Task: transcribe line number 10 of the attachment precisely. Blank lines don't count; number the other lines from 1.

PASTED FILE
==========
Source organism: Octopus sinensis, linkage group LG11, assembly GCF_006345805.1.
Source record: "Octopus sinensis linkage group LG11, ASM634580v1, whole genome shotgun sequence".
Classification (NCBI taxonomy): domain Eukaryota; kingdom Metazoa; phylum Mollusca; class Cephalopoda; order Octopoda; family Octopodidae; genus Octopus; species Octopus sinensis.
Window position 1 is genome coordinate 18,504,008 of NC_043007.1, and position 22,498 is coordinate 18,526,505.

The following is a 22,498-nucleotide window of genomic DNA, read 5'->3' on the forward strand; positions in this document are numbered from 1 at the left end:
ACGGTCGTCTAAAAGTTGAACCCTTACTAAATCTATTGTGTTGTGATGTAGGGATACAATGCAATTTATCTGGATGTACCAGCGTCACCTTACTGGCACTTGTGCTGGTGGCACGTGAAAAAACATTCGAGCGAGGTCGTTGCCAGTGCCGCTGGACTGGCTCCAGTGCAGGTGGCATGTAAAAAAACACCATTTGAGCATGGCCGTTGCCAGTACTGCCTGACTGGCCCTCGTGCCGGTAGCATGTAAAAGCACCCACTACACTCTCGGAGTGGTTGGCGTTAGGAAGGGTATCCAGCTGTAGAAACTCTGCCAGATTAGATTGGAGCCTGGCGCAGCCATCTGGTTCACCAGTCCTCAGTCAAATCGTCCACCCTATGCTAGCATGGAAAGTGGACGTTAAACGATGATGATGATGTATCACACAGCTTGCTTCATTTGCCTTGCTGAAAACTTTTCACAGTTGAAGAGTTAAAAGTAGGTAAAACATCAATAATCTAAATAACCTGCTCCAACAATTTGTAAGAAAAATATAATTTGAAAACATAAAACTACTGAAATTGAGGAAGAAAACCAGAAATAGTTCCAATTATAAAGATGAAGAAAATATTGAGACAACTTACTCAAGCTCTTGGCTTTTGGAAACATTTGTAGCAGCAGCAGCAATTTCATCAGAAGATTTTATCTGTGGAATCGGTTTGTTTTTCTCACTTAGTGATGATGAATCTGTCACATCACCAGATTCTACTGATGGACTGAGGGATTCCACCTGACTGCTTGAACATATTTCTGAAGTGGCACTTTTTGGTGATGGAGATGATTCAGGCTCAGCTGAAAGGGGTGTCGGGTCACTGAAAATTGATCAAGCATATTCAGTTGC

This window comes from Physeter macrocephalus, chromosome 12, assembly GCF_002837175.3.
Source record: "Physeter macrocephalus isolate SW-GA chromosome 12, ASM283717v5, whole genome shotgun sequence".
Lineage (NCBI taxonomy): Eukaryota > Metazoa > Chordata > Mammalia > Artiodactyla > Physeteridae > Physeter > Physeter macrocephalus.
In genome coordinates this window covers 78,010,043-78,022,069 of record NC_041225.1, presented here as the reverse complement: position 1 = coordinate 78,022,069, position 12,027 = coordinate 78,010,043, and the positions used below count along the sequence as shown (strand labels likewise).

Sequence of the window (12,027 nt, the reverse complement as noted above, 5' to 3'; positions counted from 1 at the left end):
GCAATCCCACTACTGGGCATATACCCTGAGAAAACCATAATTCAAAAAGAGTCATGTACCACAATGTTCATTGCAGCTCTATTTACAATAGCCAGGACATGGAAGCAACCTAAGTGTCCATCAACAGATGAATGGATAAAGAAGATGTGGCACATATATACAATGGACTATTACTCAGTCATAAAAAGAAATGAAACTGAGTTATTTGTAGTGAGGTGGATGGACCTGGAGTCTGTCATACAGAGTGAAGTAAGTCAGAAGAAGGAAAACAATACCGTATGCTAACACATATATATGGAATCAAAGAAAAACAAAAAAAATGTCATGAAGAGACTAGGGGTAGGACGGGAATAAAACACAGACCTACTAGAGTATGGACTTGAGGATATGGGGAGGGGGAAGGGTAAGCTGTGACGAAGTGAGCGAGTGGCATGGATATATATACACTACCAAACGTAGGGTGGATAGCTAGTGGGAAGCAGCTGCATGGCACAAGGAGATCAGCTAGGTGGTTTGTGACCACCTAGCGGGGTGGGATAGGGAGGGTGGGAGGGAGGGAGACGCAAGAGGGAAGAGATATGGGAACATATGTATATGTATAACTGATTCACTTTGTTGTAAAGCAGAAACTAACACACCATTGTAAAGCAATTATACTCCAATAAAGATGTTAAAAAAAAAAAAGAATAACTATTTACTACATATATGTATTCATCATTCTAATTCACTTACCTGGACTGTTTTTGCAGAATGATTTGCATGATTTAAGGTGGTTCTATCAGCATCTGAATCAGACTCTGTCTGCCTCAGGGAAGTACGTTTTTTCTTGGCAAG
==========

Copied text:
In genome coordinates this window covers 78,010,043-78,022,069 of record NC_041225.1, presented here as the reverse complement: position 1 = coordinate 78,022,069, position 12,027 = coordinate 78,010,043, and the positions used below count along the sequence as shown (strand labels likewise).